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An Intersectional Archaeology of Colonial White Male Privilege?

Author(s): Christina Hodge

Year: 2017

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Summary

I suggest that it is worth pursuing an archaeology of white male privilege through the contextual study of white privileged males. Among many outcomes, this project can de-naturalize "maleness" and "whiteness" as nomothetic and unmarked—thereby advantaged—social categories and reveal systematized advantage/oppression. Historical gendering was a nuanced process. Masculinity had multiple practiced and experienced forms. They persisted even within a tightly controlled environment, such as colonial Harvard College in Cambridge, Massachusetts. There, enfranchisement was shaped by gender, which was itself realized through age race, ethnicity, spirituality, and status; by physical and intellectual capacity, education, and personality; by consumer and sexual desires; and by the material things and physical settings through which social reproduction took place. A study of intersecting identities may offer special insight into the invention of masculinities and their association with authority in colonial America. Intersectionality is even embedded in the now-familiar phrase "white male privilege," which presumes an essential relationship between race, gender, and power. But the experiences of young, well-connected, educated Englishmen are not a typical subject for an intersectional approach. This paper asks if an archaeology of colonial white male privilege can, or should, benefit from Intersectional Theory and considers possible paths forward.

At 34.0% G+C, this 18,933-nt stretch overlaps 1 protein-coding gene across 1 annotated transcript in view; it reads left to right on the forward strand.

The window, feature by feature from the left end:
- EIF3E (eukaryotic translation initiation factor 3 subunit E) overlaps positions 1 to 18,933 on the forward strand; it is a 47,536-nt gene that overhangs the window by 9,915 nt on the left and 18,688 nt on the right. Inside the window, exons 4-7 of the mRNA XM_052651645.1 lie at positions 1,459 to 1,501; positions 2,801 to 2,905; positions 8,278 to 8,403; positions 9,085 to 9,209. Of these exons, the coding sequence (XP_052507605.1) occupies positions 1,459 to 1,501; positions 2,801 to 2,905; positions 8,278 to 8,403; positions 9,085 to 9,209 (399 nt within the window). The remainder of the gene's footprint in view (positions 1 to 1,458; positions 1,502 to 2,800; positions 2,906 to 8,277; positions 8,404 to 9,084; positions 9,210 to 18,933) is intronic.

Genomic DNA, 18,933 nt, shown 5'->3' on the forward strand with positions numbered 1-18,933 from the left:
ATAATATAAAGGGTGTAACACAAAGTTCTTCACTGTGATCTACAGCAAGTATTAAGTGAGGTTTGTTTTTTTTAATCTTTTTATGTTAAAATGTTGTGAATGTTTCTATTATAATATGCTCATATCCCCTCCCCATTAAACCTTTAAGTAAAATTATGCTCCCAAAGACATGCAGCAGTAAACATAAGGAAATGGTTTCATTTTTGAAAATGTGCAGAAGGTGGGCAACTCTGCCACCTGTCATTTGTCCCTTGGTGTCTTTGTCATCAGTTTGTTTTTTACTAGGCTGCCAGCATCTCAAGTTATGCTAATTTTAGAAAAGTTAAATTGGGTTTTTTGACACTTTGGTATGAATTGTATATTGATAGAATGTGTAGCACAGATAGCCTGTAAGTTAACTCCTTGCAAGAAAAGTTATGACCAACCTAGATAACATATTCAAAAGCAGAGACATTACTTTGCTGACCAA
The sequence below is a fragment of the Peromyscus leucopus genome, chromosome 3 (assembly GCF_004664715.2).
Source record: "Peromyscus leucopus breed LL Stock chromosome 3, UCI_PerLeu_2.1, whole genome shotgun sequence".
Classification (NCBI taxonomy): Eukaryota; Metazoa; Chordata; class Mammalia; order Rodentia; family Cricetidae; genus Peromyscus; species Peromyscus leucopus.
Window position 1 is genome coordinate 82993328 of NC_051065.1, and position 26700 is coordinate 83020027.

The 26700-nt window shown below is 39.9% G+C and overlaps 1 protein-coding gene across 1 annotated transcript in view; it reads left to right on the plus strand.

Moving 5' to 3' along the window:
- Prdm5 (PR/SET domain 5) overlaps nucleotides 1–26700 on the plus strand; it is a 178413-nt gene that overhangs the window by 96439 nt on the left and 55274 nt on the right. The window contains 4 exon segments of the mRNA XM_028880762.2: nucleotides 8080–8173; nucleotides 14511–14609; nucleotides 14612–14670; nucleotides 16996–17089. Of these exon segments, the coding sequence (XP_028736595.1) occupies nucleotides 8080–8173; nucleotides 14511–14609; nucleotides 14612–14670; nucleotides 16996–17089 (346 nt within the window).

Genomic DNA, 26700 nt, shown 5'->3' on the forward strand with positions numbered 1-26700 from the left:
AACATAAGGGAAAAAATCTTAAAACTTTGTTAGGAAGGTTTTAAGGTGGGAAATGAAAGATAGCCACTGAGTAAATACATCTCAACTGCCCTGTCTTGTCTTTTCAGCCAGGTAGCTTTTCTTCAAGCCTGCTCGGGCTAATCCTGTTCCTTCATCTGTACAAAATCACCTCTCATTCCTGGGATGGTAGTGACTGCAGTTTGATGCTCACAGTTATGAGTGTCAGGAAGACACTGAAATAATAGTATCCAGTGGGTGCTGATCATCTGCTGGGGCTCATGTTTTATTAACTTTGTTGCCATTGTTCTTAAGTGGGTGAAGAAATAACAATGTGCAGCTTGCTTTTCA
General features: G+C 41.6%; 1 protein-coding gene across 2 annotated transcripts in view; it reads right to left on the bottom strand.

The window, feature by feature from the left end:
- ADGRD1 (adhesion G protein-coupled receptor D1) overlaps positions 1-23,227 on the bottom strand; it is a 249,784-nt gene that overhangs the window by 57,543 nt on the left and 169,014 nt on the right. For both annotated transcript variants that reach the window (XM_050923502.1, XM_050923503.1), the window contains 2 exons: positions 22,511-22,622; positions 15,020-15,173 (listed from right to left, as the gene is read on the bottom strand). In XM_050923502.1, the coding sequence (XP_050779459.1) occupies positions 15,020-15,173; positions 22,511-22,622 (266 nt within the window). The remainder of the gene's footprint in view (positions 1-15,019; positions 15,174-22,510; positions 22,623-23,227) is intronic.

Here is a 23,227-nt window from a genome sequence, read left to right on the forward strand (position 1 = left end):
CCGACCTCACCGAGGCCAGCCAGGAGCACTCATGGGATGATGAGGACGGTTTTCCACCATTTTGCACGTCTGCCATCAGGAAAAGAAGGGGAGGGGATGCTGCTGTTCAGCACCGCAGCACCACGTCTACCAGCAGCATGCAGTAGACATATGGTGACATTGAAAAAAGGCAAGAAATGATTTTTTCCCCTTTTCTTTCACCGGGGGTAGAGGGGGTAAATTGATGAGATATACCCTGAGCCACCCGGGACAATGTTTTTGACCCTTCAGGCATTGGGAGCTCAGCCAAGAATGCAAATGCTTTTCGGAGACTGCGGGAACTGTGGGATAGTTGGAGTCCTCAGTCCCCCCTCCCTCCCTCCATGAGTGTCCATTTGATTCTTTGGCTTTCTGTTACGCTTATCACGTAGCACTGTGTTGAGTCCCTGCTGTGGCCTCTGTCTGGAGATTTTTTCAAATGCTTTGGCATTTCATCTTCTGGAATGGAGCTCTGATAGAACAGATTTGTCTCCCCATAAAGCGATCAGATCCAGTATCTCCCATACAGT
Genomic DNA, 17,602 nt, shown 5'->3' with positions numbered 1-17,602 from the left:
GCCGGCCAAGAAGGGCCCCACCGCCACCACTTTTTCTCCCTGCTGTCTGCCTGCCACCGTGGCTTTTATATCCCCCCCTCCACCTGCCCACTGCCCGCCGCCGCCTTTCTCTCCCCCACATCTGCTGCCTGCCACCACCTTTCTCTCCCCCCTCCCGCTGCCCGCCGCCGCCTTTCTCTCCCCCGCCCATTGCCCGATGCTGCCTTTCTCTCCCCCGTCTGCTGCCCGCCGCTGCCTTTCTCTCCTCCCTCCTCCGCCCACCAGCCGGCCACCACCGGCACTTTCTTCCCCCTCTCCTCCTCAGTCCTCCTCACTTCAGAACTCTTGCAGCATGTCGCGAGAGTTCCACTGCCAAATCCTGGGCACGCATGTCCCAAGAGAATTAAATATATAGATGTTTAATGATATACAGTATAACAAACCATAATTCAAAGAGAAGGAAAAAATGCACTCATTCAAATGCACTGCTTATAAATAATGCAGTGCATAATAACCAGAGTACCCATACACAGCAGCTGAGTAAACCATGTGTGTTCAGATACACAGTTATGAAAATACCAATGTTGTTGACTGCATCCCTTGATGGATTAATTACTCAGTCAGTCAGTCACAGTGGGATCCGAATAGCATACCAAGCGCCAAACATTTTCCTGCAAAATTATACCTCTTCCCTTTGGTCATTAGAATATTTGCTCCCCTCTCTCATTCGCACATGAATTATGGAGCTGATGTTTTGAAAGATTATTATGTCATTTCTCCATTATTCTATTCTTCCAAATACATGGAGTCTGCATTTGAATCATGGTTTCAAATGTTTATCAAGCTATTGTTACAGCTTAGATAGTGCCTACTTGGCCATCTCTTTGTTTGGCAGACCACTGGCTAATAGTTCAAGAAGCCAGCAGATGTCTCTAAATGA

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An Intersectional Archaeology of Colonial White Male Privilege?. Christina Hodge. Presented at The 81st Annual Meeting of the Society for American Archaeology, Vancouver, British Columbia. 2017 ( tDAR id: 431957)


Keywords

Geographic Keywords
North America - Northeast


Spatial Coverage

min long: -80.815; min lat: 39.3 ; max long: -66.753; max lat: 47.398 ;

Record Identifiers

Abstract Id(s): 15608

Arizona State University The Andrew W. Mellon Foundation National Science Foundation National Endowment for the Humanities Society for American Archaeology Archaeological Institute of America